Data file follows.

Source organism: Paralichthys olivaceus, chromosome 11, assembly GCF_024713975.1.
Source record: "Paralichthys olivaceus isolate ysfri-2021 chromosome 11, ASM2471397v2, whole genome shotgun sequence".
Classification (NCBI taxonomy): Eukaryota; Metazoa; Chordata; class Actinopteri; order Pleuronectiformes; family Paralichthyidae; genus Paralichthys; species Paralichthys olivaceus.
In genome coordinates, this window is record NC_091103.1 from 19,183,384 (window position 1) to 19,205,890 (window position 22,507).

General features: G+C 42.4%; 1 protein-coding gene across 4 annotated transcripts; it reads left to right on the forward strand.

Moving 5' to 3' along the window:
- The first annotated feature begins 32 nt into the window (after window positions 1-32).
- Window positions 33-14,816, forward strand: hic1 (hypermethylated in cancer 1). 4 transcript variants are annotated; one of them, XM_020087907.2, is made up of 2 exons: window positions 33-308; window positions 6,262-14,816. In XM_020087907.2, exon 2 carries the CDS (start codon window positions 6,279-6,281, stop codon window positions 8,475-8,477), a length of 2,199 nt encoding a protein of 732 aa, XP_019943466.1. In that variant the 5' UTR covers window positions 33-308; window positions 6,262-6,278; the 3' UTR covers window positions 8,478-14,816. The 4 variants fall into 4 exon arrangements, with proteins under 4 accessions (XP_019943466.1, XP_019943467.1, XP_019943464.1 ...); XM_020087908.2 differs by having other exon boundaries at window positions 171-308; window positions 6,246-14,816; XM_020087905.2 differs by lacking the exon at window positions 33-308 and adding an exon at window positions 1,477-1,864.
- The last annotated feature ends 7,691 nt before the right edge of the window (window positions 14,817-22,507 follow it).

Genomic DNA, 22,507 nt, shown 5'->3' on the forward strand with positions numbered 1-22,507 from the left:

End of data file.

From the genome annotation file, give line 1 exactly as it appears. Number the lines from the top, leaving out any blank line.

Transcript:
Source organism: Paralichthys olivaceus, chromosome 11, assembly GCF_024713975.1.